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This is something I've wondered about for a while now; What is so special about normal subgroups that makes modding out by them "act nice"?

I understand the proofs for things like the first isomorphism theorem, but all these proofs really seem to do is verify that we can mod out by any sub-group satisfying $gNg^{-1} = N$ and end up with another group. I get the verification; that's not what I'm asking about.

It's possible to mod out by any subgroup, but what's so special about the property $gNg^{-1} = N$ that makes it so that we can "move" $N$ around inside $G$ in a way that satisfies the group axioms? Is there something deeper about the normality property that makes this make sense?

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    $\begingroup$ So suppose you have a subgroup $H \le G$. You can form the set of $H$-cosets $\{gH : g \in G\}$. You want to turn it into a group, and there is an obvious choice for the group operation, namely $(gH)(g'H) := (g g') H$, but you have to check that it is well defined. This holds precisely if $H$ is normal. $\endgroup$ – Nate Eldredge Jan 10 at 0:00
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    $\begingroup$ Yeah. That part I totally understand. I'm just wondering what's so special about normality that makes the operation well defined. I might be asking a question that doesn't have any kind of deeper answer; Perhaps it's just a brute fact. But when I think of the group $G/N$ as "the group consisting of ways to move $N$ inside of $G$", I'm left puzzled why $N$ being normal gives this collection of movements a group structure, but movements of a non-normal subgroup don't have a group structure. $\endgroup$ – Bears Jan 10 at 0:07
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    $\begingroup$ If you multiply $H$ with itself, you get $H$ again (because $H$ is a subgroup). Therefore to get $gHg'H = gg'H$, you just have to move $g'$ past the left $H$. But that being allowed (that is, $g'H=Hg'$) is exactly the definition of a normal subgroup. $\endgroup$ – celtschk Jan 10 at 0:18
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    $\begingroup$ Normal subgroup happen to “code” congruences, which are the real thing you are moding out by; it just so happens that ideals and normal subgroups “work” for groups and rings. If you work with other types of structures, such as semigroups or monoids, you actually do need to work with the equivalence relation itself. See this extensive answer about it $\endgroup$ – Arturo Magidin Jan 10 at 4:05
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    $\begingroup$ @BenBlum-Smith: As you can see, I waited before voting to close (knowing my vote was binding). Bears has been active several times since my comments, and did not speak up, so I went ahead. But just like I can close with a single vote, I can also re-open with a single vote if I’m not mistaken. If he speaks up, I’ll be happy to re-open. $\endgroup$ – Arturo Magidin Jan 10 at 16:50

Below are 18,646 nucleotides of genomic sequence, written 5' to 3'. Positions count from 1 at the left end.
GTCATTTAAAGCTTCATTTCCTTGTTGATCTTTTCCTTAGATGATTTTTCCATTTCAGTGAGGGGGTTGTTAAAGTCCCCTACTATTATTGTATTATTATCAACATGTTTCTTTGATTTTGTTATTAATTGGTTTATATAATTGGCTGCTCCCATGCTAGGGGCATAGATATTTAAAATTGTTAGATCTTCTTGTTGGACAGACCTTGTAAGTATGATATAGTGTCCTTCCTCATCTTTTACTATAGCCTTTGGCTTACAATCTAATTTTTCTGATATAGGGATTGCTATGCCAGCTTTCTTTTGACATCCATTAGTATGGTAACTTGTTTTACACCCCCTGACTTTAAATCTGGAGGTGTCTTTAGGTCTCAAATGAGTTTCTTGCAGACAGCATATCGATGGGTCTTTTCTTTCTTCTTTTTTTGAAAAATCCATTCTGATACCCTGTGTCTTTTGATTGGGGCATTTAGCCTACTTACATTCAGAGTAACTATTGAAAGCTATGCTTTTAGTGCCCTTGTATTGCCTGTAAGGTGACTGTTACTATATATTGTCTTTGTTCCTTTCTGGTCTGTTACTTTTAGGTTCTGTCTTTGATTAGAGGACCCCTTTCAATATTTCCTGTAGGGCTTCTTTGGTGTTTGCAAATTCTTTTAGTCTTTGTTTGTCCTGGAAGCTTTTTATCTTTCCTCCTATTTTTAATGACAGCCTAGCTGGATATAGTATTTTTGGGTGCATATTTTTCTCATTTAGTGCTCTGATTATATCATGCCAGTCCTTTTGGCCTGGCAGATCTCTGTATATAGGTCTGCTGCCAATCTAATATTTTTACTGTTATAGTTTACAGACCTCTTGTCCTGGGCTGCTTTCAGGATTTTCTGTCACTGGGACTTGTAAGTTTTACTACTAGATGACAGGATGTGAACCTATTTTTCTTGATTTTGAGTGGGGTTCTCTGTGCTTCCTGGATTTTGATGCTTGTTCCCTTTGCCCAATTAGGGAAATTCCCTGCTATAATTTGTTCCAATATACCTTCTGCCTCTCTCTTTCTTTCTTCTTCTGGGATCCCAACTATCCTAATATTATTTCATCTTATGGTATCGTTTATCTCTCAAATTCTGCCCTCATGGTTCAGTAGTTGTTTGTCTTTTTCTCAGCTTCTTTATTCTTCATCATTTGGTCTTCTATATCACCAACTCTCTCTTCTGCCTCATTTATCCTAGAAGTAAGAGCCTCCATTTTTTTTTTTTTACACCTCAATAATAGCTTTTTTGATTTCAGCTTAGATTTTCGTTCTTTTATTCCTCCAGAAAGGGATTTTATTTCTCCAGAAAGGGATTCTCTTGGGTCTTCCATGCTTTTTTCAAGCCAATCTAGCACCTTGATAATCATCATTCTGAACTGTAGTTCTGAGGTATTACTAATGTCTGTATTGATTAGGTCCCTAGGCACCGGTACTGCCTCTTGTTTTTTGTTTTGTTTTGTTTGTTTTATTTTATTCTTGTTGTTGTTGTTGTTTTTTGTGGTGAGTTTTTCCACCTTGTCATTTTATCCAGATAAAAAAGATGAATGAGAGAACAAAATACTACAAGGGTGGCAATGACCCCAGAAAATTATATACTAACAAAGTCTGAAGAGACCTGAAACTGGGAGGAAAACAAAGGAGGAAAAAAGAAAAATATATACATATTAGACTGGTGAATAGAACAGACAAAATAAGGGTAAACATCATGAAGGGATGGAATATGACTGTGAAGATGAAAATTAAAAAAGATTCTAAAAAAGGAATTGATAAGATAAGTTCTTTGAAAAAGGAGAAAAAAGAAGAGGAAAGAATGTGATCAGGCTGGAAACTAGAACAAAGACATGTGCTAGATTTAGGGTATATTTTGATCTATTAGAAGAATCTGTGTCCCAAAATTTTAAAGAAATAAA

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A general quotient set is done by an equivalence relation $\sim$ on a set $S$, and we can informally think about $S/\sim$ as the set obtained by keeping the elements but replacing the original equation of $S$ by $\sim$, so that $x\sim y$ in $S$ means $x=y$ in $S/\sim$.

Now, indeed any subgroup $H\le G$ determines an equivalence relation by taking the partition of left (or right) cosets, so nothing stops us to define the quotient set $G/H$ as $G/\sim_H$ where $x\sim_H y\iff y^{-1}x\in H$.

However, in order for it to inherit the group structure, we also need the induced equivalence relation to respect the group operation, and in particular we need $gg^{-1}=1$ to hold.
But in $G/H$ we will have $h=1$ for any $h\in H$, so we must have $ghg^{-1}=g1g^{-1}=gg^{-1}=1$ in $G/H$, which really means $ghg^{-1}\sim_H 1$ in $G$, i.e. $ghg^{-1}\in H$.

It turns out that this additional condition (of being normal) on $H$ is sufficient as well: in that case the group structure is inherited to the quotient set.

A more formal way is that normal subgroups are exactly the kernels of some homomorphism (where kernel is the preimage of $1$).

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  • $\begingroup$ It’s really that normal subgroups “code” congruences; the kernel notion doesn’t work for monoids, because you need to capture the entire equivalence relation $x\sim y\iff f(x)=f(y)$; with groups, modules, and rings, you can code it with a subset of the original structure, but for more general structures you can’t. So kernels work only because you have a lemma that says that $f(x)=f(y)$ if and only if $xy^{-1}$ is in the kernel. $\endgroup$ – Arturo Magidin Jan 10 at 4:21
  • $\begingroup$ That's correct, but for general algebraic structures, the kernel of a homomorphism $f$ is defined as the equivalence relation $x\sim y\iff f(x)=f(y)$. @arturomagidin $\endgroup$ – Berci Jan 10 at 9:01
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Concerning your comment about "the group consisting of ways to move N inside of G", the group structure is actually being given to a way of moving the cosets of $N$ around rather than $N$ itself.

A standard way of moving subgroups themselves around is by conjugation:- $H$ going to $g^{-1}Hg$.

Here one can see something very special about normal subgroups. They are precisely the subgroups which do not move around at all!

Furthermore this is the property used in standard proofs that the group operation on cosets is well defined.

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